Bill Buckley agrees: "It's a matter of experience. I think you have to handle hundreds of thousands of feet of film if you're ever going to develop the kind of proficiency necessary to be a good filmmaker. Where the hell you get that opportunity in the boonies, I don't know. You have to get where it’s happening. There are certainly fine filmmakers who never went to New York, but I think the lack of experience often shows. They have not had the laboratories, the optical houses, the sound studios, the mixing facilities, the equipment, they have not had the budgets. The firm in this area that wants to make a picture for any kind of bucks goes to either Hollywood or New York."
A small number of young filmmakers are fighting that reality, however. This is a new breed, a generation that has grown up making home movies, then gone to film school to learn their craft. Many depart for New York or Los Angeles upon graduation, of course, but a few find reasons to stay.
Gerald Wenner, 33, who earned a master's in film at Yale and now teaches filmmaking at the University of Bridgeport, explains why he chose Connecticut. “When I applied to Yale, they grilled me. 'Why do you want to come here, why would you want to come to such a dinky little place? We don’t have anything to offer you.' But what I saw was a very small community I could work with, because competition sometimes was overwhelming to me. I just couldn't function with a million people and everybody grabbing for something."
Upon his arrival, Wenner was already an accomplished maker of experimental avant-garde films as well as a veteran of commercial work in Boston. He chose Yale for its emphasis on ideas over technique. And while there he began researching a film that turned out, four years later, to be among the best Connecticut-made documentaries in recent memory. Called Essie, and distributed by Filmmakers Library, it is the story of a young woman's long battle against cancer.
In addition to teaching at Bridgeport, Wenner is now at work on two screenplays. His goal is to raise his own money from a variety of local investors and produce the films himself, using Bridgeport's ample facilities. "I think there's great potential right here in this university community," he says. “We have everything, we could easily do a sixteen-millimeter feature. When we put ads in the trades for actors we get hundreds of replies, most of them from Screen Actors Guild members in the city. A lot of those people aren’t working and they want the experience."
Another graduate of the master’s program at Yale is Robert Menefee, who is launching his own documentary career in New Haven. Like Wenner, Menefee, 29, has little interest in the fabled trek to New York. “It's very tough there, very competitive,“ he explains. “One friend of mine who went to New York has had a lot of trouble. Another found a job at CBS, in the news department. But he wasn’t doing anything creative, and he finally quit. The way I'm doing it, I have a lot of freedom. I can pick out something of interest and then I can do it. It isn’t like working for someone else, which might have more financial security. But I can do my own thing."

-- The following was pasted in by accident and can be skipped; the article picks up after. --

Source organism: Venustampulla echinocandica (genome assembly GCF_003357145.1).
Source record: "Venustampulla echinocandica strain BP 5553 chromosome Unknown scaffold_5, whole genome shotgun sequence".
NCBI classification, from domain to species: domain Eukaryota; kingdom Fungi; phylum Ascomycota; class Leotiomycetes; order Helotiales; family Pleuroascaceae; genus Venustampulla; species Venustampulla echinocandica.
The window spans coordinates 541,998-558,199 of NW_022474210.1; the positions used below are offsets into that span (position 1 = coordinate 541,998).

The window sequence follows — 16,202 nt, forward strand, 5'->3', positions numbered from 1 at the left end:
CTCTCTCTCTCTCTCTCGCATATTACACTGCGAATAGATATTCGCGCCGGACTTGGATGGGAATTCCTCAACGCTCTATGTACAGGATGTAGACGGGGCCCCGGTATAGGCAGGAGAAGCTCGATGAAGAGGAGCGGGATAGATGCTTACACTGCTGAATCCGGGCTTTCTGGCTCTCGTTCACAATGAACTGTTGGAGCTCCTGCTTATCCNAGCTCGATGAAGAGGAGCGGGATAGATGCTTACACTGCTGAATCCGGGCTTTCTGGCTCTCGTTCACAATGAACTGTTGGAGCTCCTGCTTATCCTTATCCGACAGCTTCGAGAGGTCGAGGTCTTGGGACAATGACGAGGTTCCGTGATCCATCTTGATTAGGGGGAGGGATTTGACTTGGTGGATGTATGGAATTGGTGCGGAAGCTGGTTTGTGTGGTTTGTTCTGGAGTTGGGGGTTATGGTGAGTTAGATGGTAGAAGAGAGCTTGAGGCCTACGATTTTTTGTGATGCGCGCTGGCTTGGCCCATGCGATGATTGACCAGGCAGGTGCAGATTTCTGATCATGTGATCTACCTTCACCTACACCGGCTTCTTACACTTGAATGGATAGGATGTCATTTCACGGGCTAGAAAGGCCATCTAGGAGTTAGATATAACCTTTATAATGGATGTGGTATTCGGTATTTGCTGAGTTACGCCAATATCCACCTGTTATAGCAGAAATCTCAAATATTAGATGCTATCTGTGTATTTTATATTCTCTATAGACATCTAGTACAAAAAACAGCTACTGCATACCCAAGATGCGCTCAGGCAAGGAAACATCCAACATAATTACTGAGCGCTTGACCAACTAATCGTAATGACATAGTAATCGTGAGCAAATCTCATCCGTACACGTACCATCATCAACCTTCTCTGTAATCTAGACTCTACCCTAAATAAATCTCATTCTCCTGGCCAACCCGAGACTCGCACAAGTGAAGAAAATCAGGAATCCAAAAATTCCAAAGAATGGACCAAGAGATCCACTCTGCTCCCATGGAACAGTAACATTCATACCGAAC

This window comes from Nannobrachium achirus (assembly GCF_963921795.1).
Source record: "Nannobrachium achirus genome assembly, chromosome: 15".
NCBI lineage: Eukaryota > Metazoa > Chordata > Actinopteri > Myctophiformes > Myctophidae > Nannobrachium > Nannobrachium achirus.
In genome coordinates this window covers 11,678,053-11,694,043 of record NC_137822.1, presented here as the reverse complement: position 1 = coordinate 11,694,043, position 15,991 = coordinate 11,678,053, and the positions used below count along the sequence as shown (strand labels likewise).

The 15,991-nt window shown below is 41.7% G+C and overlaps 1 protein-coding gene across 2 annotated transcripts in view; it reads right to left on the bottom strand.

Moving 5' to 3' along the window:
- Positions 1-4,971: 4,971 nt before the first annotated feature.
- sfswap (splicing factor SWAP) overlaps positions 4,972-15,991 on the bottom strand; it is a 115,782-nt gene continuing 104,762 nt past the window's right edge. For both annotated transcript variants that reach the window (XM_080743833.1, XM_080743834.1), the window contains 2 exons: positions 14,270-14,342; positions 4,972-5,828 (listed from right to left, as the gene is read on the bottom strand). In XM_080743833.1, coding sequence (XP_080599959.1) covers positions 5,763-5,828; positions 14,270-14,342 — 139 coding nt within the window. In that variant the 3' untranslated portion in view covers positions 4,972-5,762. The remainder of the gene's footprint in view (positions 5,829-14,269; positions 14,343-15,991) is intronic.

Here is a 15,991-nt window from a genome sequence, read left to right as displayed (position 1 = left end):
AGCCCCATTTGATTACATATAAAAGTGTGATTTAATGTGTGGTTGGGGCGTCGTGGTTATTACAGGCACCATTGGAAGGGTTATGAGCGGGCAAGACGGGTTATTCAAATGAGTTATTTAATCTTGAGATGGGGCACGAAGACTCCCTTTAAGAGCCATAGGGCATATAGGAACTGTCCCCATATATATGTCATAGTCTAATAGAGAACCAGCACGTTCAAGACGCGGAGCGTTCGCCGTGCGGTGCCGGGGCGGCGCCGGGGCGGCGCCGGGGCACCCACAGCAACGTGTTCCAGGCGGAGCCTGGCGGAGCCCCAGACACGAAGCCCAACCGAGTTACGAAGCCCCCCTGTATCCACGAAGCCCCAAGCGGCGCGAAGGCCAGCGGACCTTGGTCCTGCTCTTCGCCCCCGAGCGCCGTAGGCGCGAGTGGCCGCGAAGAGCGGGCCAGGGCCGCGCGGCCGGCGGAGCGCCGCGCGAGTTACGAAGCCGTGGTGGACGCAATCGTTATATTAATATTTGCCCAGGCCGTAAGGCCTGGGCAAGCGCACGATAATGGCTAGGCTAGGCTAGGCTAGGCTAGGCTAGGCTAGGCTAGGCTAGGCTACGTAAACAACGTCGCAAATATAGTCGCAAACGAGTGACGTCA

So far, Menefee has written and completed three documentaries, two of which—Stranger in a Family and The Royce Dendler Story— have shown on public television. He is already at work on the fourth, in collaboration with Connecticut Public Television and the Yale Media Design Studio.
Two of the most successful of those who have never made the pilgrimage to New York are Bill Burns and Dennis Peters of Hamden. Peters, 26, is a graduate of the University of Bridgeport cinema program. Burns, 36, did his “apprenticeship" at Sleeping Giant Films, a now-defunct commercial firm in Hamden.
Burns got his start with Hot Ice, a short documentary he made back in 1974 about the nationally ranked Hamden High School hockey team. Its success led him to form America Films in Hamden, under whose banner he and Peters have since done a host of commercial and television work. “It took us a while," Burns says, “to realize that there really isn't much serious filmmaking in Connecticut. So we finally started looking outside the perimeters of Connecticut to see where we could get better business."
The answer seemed to be the television industry in Los Angeles. They have since worked on a variety of projects there, including a two-part pilot for a new comedy series. But the project they call their own is a feature they are showing around Hollywood—a psychodrama written by David Heilweil and Eva Wolas, two industry veterans who now teach dramatic arts and screenwriting, respectively, at the University of Connecticut. Burns admits that he misses some jobs because he’s in Connecticut. But he thinks it’s well worth it. "People in California say to me, ‘Why don't you move out here? You do most of your work out here.’ And I say, ‘Why? Why should I leave Connecticut? It’s an ideal place to live, it's an ideal place to be. If you want me bad enough you'll do what you just did, you'll pick up the phone and you’ll call Bill Burns. And we’ll come out. But there's no reason for me to move out there to breathe your smog and wait for the phone to ring, at your outrageous rates for real estate, when I’m set right here.’ And they nod their heads and say. ‘Yeah, that’s right.' "
Perhaps a dozen other independent filmmakers work in Connecticut. Most of them producing documentaries. But few make a living from their documentary work. Most teach, like Wenner, or do commercial work, like Bums and Menefee. Bill Buckley makes his living largely by producing half-hour films for legal firms, a “day in the life” of someone who is suing for damages, such as a paraplegic who has been crippled in an auto accident.
“If you’re making a documentary and you care about it, in most of the cases where I’ve been involved, there just isn’t that much money,” explains Buckley. "You either try to take the money out of it, or you put the money on the screen. And if you're gonna take the money out of it, why the hell not do something commercial instead?" Even Roemer, who has regular contracts with PBS for his features, makes little profit on his films. “I lost money on Pilgrim Farewell, I lost money on Nothing But A Man, I lost money on Harry," he says. “That’s the way it works. My wife works. I take all kinds of other jobs, and I teach. I wouldn’t say I make a living making my films. If Barbara hadn't been teaching all these years, I don’t think it would have worked.”